A chromosomal translocation is a type of rearrangement between two chromosomes (usually nonhomologous) that involves breakage of each chromosome at a specific point called breakpoint, followed by fusion of the fragments generated by these breaks. A causative role has been demonstrated for some chromosomal translocations in various cancer types.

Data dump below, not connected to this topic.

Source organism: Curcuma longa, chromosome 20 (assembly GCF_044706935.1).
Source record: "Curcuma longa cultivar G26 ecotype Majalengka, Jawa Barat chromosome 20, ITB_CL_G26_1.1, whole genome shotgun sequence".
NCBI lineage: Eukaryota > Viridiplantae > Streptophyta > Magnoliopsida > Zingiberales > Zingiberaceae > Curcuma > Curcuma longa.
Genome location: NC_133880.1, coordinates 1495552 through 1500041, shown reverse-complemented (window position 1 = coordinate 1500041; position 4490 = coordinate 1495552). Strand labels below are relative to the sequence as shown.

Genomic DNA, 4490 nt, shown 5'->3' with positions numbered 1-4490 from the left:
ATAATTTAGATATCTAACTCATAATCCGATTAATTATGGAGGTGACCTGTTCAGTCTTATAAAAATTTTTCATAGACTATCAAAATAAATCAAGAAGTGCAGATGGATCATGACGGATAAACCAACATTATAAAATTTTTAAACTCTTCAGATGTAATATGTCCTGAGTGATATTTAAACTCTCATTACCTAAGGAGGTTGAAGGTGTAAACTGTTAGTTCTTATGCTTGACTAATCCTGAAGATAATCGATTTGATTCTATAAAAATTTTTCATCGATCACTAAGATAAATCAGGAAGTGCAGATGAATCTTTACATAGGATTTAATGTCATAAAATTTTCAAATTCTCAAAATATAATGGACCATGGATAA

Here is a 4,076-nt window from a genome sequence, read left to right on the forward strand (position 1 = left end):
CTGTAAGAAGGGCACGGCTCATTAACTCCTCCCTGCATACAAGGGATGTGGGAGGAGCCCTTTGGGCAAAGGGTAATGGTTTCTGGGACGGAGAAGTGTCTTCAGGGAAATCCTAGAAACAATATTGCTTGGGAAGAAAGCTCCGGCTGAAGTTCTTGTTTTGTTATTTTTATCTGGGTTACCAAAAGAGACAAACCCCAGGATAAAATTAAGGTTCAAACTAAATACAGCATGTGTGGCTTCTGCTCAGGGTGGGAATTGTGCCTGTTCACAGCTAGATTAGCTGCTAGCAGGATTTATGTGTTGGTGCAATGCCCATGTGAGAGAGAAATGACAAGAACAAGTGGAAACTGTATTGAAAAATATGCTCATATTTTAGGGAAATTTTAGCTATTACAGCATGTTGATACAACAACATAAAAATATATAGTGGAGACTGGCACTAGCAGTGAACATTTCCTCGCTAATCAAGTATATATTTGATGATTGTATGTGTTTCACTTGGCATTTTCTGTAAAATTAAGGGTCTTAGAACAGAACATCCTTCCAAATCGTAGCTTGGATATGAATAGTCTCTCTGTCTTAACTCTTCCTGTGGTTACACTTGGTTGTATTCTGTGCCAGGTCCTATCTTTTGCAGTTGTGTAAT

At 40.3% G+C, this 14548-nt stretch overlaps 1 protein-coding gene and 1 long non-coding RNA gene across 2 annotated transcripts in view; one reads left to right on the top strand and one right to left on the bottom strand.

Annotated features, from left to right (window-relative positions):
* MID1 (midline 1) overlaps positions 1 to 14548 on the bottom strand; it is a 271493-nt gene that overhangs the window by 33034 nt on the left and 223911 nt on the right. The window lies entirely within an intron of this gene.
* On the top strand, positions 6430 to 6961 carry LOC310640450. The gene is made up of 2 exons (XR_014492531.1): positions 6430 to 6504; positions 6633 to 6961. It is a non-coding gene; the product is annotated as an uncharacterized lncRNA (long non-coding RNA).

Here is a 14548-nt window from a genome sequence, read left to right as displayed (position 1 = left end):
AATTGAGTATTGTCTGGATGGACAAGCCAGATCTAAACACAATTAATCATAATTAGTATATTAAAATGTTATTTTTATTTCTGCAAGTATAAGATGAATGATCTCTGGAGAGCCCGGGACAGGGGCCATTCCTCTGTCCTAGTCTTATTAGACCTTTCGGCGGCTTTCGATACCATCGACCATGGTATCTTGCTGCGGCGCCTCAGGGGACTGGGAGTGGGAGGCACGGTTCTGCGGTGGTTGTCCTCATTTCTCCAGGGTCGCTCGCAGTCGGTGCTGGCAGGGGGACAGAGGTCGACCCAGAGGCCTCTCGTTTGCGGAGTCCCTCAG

Instability of the genome, chromosomal instability in particular, is one of the hallmarks of cancer. Therefore, chromosomal rearrangements are very common in cancer cells. A frequent type of rearrangement is the translocation of genomic fragments between different chromosomal regions. The simplest case is a reciprocal translocation between two chromosomes, but translocations can also involve three or more chromosomes. If no genetic material is lost in the process, translocations are said to be “balanced.” A well-known example of a reciprocal chromosomal translocation in cancer is the t(9;22) implicating the ABL1gene...